Centre returns 20 files to SC Collegium regarding appointment of HC judges, Legal News, ET LegalWorld – Legal Firms


Face off between the Centre and the Supreme Court over appointment of judges continued on Monday with the government returning 20 files and expressing “strong reservations” about the names recommended by the Collegium.

The Supreme Court on Monday expressed anguish over the delay by the Centre in clearing the names recommended by the collegium for appointment as judges in the higher judiciary, saying it “effectively frustrates” the method of appointment.

Sources said out of the 20 cases, 11 were fresh recommendations and nine were reiterations made by the SC Collegium.

The government has returned all the names related to fresh appointments in various high courts on which it had “differences” with the Supreme Court Collegium, the sources said.

A bench of Justices S K Kaul and A S Oka said a three-judge bench of the apex court had laid down the timelines within which the appointment process had to be completed. Those timelines, it said, have to be adhered to.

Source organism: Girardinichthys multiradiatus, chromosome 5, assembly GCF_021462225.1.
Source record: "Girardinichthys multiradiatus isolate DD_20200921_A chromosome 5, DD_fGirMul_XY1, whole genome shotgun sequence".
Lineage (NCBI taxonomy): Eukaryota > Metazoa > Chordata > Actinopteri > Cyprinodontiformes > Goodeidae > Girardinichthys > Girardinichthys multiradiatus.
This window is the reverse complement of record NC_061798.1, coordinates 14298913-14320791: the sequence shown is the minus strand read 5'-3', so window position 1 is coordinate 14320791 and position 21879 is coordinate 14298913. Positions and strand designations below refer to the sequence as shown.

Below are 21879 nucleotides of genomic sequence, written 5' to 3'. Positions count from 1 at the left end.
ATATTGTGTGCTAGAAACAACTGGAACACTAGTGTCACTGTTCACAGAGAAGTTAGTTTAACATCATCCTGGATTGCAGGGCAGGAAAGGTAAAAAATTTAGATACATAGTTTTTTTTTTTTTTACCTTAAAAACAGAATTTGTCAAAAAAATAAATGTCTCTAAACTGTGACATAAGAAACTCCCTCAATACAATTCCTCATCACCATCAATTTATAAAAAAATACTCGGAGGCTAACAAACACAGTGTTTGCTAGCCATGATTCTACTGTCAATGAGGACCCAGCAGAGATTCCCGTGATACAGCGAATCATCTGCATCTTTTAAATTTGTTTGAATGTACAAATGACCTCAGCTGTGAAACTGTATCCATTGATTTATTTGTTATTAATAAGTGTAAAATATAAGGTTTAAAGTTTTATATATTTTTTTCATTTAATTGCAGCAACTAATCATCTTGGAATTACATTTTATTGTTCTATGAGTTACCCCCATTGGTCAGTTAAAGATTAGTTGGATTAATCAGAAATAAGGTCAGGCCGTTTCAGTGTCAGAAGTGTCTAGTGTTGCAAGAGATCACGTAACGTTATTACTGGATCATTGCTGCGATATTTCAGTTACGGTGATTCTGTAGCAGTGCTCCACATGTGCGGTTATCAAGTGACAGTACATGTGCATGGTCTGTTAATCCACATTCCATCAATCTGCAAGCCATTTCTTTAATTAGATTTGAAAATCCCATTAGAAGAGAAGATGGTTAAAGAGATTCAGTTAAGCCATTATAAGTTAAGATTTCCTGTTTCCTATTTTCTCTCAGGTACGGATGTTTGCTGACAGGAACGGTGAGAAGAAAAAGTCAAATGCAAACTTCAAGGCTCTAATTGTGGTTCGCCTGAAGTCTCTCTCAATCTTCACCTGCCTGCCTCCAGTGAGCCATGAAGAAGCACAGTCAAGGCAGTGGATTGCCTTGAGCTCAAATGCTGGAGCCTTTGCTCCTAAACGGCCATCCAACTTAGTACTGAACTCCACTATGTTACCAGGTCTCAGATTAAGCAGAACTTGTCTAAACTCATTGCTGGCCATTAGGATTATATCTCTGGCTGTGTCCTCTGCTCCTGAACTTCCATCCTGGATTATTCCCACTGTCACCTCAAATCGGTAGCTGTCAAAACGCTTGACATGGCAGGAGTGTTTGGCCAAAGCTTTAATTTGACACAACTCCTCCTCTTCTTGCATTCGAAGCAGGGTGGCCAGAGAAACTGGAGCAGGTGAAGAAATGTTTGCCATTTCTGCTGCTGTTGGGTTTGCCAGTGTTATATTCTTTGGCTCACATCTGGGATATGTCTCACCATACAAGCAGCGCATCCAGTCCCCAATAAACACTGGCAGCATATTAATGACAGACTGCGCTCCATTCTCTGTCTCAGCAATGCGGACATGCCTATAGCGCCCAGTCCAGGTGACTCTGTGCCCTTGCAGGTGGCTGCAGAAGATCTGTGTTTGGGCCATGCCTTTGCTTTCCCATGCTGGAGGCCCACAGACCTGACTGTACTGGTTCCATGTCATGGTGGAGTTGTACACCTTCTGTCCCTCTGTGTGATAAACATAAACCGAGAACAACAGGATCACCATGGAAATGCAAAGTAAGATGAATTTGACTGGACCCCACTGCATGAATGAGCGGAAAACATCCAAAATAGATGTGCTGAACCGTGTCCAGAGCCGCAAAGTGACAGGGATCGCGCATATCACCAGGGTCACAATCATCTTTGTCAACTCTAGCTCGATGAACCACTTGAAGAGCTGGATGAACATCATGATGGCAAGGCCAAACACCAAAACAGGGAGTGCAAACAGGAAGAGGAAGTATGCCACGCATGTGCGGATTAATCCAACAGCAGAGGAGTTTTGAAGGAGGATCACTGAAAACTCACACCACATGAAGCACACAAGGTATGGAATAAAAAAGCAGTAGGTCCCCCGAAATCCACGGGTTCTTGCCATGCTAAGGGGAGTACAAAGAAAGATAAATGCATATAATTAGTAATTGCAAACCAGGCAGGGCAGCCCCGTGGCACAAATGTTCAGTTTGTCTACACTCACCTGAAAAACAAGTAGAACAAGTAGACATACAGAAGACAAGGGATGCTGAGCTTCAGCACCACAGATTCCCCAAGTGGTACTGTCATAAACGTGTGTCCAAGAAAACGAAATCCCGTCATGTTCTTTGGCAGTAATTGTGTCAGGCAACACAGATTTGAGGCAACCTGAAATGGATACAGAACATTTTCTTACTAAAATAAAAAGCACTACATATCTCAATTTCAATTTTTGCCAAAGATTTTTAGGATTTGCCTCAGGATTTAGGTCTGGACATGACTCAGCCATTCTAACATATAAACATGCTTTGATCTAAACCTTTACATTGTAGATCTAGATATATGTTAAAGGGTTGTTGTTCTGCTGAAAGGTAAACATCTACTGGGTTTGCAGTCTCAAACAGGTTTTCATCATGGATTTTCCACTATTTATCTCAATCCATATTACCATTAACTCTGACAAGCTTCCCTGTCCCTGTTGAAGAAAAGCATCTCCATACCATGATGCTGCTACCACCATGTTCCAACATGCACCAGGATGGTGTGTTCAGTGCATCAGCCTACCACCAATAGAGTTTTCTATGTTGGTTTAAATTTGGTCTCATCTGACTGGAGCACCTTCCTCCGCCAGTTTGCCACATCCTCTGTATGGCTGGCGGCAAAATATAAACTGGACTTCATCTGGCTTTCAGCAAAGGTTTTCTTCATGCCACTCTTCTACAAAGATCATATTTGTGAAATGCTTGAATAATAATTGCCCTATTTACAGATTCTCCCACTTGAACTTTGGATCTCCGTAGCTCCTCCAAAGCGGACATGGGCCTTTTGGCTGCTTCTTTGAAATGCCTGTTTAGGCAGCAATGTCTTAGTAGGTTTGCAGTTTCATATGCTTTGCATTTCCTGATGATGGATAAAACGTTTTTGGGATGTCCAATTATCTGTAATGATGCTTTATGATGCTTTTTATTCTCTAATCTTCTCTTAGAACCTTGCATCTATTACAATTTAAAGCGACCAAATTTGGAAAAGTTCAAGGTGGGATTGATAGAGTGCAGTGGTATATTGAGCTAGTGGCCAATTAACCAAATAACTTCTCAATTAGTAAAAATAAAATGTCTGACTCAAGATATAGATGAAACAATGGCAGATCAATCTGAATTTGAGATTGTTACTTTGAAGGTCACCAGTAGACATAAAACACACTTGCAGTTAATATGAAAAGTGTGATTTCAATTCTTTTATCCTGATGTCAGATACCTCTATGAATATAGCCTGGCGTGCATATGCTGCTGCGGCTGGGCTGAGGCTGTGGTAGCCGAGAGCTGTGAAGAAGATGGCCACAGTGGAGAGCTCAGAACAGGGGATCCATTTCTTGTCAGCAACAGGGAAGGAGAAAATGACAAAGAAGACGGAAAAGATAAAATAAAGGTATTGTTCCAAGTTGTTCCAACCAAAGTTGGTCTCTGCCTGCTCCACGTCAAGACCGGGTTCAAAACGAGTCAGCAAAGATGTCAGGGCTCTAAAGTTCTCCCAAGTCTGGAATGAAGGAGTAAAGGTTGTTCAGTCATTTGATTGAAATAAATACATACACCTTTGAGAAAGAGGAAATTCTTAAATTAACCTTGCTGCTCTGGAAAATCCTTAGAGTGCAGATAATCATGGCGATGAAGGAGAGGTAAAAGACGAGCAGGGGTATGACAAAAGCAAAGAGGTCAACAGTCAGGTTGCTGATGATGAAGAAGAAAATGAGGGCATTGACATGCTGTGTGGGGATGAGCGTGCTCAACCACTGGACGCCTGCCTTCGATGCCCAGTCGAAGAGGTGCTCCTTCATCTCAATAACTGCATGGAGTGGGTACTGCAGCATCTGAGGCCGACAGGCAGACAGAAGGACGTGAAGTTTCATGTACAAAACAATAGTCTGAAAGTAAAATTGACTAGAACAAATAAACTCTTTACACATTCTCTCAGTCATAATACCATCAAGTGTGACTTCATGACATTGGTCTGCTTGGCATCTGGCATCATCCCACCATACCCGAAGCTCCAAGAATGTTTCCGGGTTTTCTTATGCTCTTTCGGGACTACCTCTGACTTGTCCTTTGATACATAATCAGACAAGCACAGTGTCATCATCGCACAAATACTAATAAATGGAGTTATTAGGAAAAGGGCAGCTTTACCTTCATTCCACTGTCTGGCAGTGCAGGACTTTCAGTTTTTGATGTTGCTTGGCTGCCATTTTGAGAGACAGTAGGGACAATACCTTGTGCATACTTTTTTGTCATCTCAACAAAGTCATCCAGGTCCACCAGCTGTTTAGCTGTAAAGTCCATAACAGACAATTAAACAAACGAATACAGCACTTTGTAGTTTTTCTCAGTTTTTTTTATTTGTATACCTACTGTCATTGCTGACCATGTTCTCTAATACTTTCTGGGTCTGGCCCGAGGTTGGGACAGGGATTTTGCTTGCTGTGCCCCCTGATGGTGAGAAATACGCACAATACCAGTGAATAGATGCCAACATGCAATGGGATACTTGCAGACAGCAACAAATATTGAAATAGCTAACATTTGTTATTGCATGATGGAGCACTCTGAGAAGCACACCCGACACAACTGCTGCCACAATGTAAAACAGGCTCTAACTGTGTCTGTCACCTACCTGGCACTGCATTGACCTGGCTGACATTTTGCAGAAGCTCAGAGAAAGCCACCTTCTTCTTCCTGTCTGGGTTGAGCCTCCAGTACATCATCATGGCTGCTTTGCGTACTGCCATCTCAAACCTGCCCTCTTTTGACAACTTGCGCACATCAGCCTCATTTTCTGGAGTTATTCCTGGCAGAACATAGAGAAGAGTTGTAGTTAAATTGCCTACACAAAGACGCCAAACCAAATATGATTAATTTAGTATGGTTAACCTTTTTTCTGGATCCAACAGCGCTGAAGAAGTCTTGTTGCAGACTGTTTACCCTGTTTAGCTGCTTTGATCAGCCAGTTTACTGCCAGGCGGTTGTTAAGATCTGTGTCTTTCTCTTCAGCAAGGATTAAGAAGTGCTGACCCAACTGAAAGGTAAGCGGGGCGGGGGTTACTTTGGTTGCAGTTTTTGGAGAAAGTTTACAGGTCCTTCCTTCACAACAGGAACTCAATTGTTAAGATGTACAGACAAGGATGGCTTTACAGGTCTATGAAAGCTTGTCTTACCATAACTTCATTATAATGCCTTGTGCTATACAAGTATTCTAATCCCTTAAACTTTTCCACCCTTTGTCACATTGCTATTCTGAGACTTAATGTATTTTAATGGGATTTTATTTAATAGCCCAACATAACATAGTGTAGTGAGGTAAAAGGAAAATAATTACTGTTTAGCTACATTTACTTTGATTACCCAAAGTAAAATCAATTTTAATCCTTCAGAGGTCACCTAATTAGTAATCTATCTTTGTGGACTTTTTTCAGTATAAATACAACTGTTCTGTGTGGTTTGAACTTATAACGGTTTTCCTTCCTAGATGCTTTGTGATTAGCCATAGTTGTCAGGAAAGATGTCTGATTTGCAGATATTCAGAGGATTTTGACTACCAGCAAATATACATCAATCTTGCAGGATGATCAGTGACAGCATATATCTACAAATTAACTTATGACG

Justice Kaul observed that it appeared the government is unhappy with the fact that the National Judicial Appointments Commission (NJAC) Act did not pass the muster, but that cannot be a reason to not comply with the law of the land.

The apex court had in its 2015 verdict struck down the NJAC Act and the Constitution (99th Amendment) Act, 2014, leading to the revival of the Collegium system of existing judges appointing judges to constitutional courts.

During the hearing on Monday, the apex court told Attorney General R Venkataramani the ground reality is that the names recommended, including those reiterated by the apex court collegium, are not being cleared by the government.

“How does the system work?” the bench asked, adding, “Our anguish we have already expressed.”

“It appears to me, I would say, unhappiness of the Government of the fact that NJAC does not pass the muster,” Justice Kaul observed.

Justice Kaul said sometimes laws pass the muster and sometimes they don’t.

“That cannot be a reason not to comply with the law of the land,” he said.

The top court was hearing a plea alleging “willful disobedience” of the time frame laid down by the apex court in its April 20 order last year to facilitate timely appointment.


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